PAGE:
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Golem Arcana» Forums » General

Subject: Subject: Initial Impression: Clunky rss

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Andrés Santiago Pérez-Bergquist
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I just got my Kickstarter base game today, so I cracked it open to take it for a spin. My initial impression can be summed up in one word: Clunky. Reaching around and tapping the tiny icons with the stylus felt picky, followed by tediously paging through everything repeatedly with the stylus button.

For actions like moving and ranged attacks, I had to be looking at the screen on my iPad all the time, as that's where all the crucial information was. The board really felt like an afterthought, with all the information and the battle itself taking place on the iPad, and the minis were just a model that I had to keep updating by hand. The stylus didn't feel like a useful tool, but rather a clumsy interface, requiring me to look at the tablet to see what I could do, then fiddle with physical figures to select them, before going back to the tablet to see the action.

I felt like I would much rather have just been tapping on the figures on the tablet instead of having to go back-and-forth, but forsaking the stylus from the design would lay bare the truth that this is a tablet game at heart. With all the detailed hit points, per-ability cooldowns, and other changing state, this definitely feels like a digital game and not a board game. It may well be a good game, rules-wise, but as far as the medium, though, the board doesn't feel integrated, but rather grafted on, not unlike the weapons on the skeletal hulks that came in the box, albeit much less integral to the game's core functionality.
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Karl Markovich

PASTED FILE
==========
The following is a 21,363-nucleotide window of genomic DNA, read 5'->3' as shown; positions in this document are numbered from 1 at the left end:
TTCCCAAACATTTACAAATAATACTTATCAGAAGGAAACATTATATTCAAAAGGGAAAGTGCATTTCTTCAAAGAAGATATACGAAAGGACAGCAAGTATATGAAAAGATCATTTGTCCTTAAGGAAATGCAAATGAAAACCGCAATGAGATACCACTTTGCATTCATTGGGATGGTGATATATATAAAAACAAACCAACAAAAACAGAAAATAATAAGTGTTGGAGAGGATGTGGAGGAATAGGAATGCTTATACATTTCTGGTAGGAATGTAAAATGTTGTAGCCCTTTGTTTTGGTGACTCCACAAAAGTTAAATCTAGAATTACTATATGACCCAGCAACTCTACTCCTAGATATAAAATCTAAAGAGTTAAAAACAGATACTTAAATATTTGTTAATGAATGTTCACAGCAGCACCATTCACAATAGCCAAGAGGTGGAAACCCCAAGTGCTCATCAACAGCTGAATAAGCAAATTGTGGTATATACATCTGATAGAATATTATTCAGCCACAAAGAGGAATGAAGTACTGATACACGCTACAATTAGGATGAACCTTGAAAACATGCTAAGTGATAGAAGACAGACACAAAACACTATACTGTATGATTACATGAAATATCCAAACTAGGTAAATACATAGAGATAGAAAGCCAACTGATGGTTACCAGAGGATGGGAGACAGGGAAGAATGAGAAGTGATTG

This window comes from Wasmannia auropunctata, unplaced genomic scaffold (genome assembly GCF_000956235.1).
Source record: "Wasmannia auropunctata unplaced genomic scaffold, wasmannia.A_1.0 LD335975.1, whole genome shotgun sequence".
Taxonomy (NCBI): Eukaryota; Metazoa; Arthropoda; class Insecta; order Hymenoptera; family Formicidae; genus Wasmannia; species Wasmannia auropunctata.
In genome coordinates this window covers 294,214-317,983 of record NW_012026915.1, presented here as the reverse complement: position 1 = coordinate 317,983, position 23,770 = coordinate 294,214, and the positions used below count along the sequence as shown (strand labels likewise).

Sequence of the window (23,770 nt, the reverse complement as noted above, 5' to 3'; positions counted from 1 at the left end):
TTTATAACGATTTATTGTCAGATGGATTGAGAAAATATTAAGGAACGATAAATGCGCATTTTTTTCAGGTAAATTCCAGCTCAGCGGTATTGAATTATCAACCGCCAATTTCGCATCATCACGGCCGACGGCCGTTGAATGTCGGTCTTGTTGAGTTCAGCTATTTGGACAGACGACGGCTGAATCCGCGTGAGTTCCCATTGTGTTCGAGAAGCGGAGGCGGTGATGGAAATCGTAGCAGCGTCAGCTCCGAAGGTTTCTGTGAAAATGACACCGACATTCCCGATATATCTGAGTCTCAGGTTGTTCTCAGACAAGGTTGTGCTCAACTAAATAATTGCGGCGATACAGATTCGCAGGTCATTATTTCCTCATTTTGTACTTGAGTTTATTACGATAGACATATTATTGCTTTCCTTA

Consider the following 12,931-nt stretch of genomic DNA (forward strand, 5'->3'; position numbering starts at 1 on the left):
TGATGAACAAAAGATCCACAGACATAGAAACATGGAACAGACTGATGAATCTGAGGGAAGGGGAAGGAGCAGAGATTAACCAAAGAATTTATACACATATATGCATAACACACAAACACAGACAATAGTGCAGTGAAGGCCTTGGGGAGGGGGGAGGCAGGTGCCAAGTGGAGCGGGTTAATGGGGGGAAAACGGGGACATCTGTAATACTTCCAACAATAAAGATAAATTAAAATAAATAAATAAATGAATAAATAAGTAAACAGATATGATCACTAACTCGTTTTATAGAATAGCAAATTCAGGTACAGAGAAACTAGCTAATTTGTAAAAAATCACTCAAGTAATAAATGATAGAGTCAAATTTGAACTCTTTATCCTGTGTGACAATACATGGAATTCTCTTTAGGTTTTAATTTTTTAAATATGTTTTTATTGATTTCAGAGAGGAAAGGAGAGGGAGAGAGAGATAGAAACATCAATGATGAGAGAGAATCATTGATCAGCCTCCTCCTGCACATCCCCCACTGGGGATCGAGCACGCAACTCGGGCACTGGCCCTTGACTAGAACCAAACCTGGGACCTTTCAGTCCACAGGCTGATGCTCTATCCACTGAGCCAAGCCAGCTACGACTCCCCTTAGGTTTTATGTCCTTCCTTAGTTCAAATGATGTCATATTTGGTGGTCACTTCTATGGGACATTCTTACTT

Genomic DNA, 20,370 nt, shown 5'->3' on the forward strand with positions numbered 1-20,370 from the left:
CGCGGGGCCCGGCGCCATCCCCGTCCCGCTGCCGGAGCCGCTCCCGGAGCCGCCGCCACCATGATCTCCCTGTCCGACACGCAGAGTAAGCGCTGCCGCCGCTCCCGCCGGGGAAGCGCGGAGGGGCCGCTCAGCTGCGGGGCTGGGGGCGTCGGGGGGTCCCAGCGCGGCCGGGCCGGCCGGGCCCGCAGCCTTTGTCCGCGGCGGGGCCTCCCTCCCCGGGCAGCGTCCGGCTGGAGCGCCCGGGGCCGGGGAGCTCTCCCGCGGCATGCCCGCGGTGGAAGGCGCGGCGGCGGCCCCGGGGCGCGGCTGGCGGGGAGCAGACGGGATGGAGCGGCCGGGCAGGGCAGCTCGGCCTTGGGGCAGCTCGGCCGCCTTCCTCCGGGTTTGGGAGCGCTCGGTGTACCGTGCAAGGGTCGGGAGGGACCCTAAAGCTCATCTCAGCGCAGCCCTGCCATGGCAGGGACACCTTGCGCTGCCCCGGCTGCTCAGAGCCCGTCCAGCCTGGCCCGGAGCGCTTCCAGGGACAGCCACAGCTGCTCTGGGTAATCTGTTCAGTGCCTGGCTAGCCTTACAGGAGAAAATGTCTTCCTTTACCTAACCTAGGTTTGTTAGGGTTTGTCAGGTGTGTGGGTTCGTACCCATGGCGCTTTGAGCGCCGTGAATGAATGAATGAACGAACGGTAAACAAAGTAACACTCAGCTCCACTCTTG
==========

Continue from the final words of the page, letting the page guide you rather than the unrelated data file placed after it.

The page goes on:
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It COULD be a digital game only. It COULD also be a minis game only. Instead it bridges both, and does so rather effectively IMO.

I'm not sure why you had to "tediously page through" options, as I haven't found that to be the case at all. I tend to use the cards to tap on, more so than the minis themselves. Want to make an attack? Simply tap on the particular attack you'd like to make. Want to move the fig? Simply tap the "walk" or "fly" area on the card. There's no paging needed. In fact, the only paging I've done is when I tap to pull up my Ancient One abilities.

As for looking at the screen all the time, I've found that this is something that you do when new but you do less and less as you get more comfortable with the game. You'll learn how far a figure can move or if that opposing fig is in range. The more you play, the less you rely on the app piece.

Don't get me wrong, I don't think you'll ever spend a game where you won't look at the app. You still want to see your chance to hit, for example...but I don't think looking at the app is any different than looking at a table in a book to see what your chance is.

I hope you give it a couple more go-rounds, if for no other reason than to get more comfortable with the game.
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Bryan S
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I'm not going to disagree with your opinion, but my experience appears to be the same as hair10's. After playing a couple of games, I used the cards and the board more, which made the game play a bit faster. I also think that with more familiarity with each golem, you won't even need to use the cards as much since you'll know their abilities more.
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Jo D
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Yup like with any new game you're gonna get faster and less "clunky" with experience. You'll overcome that screen fixation too. If they ever implement animations for attack I'll have to overcome it again as well.

I had exactly the same feel the very first time I played but then I thought about how I would have to do exactly the same thing in my other games,board and war.

In the end I came to the conclusion that for me, reaching out and tapping a figure or card or board with the tdi was the same( in terms of bother) as feverishly paging through a rulebook or looking through the cards of my opponent's minis....but faster,effective and natural. Also the improptu Wizard/lightsaber duels that occur are priceless.

That clunky learning curve and spot of bother was fine cause I can see the potential. SAVE game, solo play..again priceless.

Obviously teaching the newbies is simpler with this "clunky" system too.
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ronnie proctor
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I see it more as a miniatures game instead of a boardgame myself.